4

Here is what I understood from the AIK(Attestation Identity Key) generation the AIK is generated after the boot, when all the PCRs have been initialized. The algorithm will take some PCRs (not necessarily all the PCRs), will encrypt it with the private part of the EK. Am I right/wrong? Another way of formulating would be “How is the AIK generated?”

So, the AIK identifies one and only one TPM? And that’s why we need to use DAA(Direct Anonymous Attestation), to prove we use a non-compromised TPM, while keeping privacy?

I’m sorry if I got it all wrong, but I didn’t find much information about this AIK.

Edit: So I understood the link, I have the confirmation that AIK and EK are linked, but what exactly is the link?

3

First, there is the Endorsement Key (EK), an asymmetric Key. Each TPM owns a unique and identifiable EK. As it is unique and identifiable, we can clearly see privacy issues.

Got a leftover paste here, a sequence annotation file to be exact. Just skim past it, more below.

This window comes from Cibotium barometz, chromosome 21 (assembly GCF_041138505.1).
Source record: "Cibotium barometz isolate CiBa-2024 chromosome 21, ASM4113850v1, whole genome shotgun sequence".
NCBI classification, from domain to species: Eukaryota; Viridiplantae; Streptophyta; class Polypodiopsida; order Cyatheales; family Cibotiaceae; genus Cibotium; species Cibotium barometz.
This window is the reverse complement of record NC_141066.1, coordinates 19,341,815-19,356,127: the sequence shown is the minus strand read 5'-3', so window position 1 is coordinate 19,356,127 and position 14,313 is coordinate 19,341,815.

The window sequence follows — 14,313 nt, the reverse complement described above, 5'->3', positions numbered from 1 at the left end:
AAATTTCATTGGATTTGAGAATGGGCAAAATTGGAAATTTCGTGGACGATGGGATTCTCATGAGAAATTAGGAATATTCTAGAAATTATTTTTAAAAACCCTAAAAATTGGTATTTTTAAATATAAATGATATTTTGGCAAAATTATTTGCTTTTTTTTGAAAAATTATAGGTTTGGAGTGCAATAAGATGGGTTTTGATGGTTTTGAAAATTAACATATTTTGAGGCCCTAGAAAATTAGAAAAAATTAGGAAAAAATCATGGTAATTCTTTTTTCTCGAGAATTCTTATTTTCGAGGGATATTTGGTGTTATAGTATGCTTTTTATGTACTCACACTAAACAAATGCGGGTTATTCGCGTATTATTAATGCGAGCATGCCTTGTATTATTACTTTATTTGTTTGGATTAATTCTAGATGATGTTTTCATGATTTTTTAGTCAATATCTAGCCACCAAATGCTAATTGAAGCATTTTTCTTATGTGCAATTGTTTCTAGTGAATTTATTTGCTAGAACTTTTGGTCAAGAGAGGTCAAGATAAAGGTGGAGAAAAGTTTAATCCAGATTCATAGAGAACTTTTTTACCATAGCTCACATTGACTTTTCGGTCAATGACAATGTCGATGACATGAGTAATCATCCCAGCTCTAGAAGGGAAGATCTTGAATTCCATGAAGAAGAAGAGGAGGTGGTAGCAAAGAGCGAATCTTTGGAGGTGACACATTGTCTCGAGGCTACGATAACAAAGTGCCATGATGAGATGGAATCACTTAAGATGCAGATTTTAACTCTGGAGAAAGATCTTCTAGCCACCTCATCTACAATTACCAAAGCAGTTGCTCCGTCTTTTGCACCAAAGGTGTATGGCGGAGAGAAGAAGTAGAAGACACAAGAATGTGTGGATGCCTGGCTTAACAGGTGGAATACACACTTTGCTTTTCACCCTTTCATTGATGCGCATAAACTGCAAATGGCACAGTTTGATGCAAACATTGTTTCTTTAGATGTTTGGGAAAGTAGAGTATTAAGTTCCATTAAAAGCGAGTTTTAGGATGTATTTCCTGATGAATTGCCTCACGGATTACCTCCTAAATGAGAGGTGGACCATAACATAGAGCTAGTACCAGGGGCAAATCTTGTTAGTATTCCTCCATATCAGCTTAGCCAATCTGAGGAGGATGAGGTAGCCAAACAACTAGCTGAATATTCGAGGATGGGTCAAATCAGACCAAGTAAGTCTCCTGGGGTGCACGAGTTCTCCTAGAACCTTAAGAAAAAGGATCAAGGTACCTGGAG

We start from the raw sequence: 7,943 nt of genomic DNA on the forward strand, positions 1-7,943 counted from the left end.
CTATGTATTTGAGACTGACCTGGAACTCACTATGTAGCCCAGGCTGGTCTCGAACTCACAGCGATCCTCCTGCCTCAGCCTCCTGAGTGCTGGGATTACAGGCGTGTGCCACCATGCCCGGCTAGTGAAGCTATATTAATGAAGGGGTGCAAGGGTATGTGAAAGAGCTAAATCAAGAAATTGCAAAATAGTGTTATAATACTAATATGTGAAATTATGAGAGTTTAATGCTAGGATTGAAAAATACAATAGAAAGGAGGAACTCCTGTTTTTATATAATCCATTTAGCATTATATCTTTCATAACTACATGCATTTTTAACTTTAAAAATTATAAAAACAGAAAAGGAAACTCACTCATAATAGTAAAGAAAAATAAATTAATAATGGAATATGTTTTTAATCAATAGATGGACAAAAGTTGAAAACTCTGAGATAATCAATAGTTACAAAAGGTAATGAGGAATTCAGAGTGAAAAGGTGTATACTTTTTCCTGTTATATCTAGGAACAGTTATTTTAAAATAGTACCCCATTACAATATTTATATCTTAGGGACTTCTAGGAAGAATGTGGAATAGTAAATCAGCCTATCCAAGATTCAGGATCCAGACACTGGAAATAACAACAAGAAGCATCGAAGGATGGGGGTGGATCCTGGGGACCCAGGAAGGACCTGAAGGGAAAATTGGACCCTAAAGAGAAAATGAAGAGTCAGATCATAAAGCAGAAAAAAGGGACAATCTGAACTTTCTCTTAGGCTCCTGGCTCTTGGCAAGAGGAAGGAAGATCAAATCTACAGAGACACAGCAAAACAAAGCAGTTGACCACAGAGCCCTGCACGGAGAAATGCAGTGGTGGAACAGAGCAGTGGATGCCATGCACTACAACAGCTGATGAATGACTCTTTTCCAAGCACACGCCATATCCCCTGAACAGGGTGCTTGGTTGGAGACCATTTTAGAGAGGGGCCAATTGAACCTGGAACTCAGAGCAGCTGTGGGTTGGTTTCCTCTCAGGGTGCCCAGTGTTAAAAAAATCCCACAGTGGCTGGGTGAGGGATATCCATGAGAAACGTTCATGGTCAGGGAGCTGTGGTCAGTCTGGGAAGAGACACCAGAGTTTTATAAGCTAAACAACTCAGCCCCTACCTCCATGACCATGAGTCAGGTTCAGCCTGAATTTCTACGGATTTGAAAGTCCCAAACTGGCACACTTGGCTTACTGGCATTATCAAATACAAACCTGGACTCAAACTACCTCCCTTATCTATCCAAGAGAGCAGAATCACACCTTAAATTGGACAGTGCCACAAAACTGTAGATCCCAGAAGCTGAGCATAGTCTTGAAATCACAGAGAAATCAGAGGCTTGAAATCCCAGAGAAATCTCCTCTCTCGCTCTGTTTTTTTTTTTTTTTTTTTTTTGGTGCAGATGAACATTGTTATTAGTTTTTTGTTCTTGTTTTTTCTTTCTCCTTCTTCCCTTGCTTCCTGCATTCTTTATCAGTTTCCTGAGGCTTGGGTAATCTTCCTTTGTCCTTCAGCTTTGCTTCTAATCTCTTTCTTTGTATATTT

So the TCG created the AIK. An AIK is another key pair generated by the TPM, which will be signed by the EK. One can create multiple AIK. For an AIK to be used, one need to send the signed AIK to a privacy CA (Certificate Authority). Last issue, is can I trust the CA? If not, one can use Direct Anonymous Attestation (DAA), which will prove the keys used come from a valid TPM through a Zero-Knowledge-Proof.

  • "So we created..." You're in the TCG then? – Wilbur Whateley Jun 14 '17 at 20:47
  • What does the ZKP prove exactly? – Wilbur Whateley Jun 14 '17 at 20:49
  • I'm not in the TCG, bad formulation. For the ZKP, I don't know exactly how it works, but the goal is to prove the AIK was really created from a EK, and so from a "valid" TPM. – Damien Jun 15 '17 at 6:55

Your Answer

By clicking “Post Your Answer”, you agree to our terms of service, privacy policy and cookie policy

Not the answer you're looking for? Browse other questions tagged or ask your own question.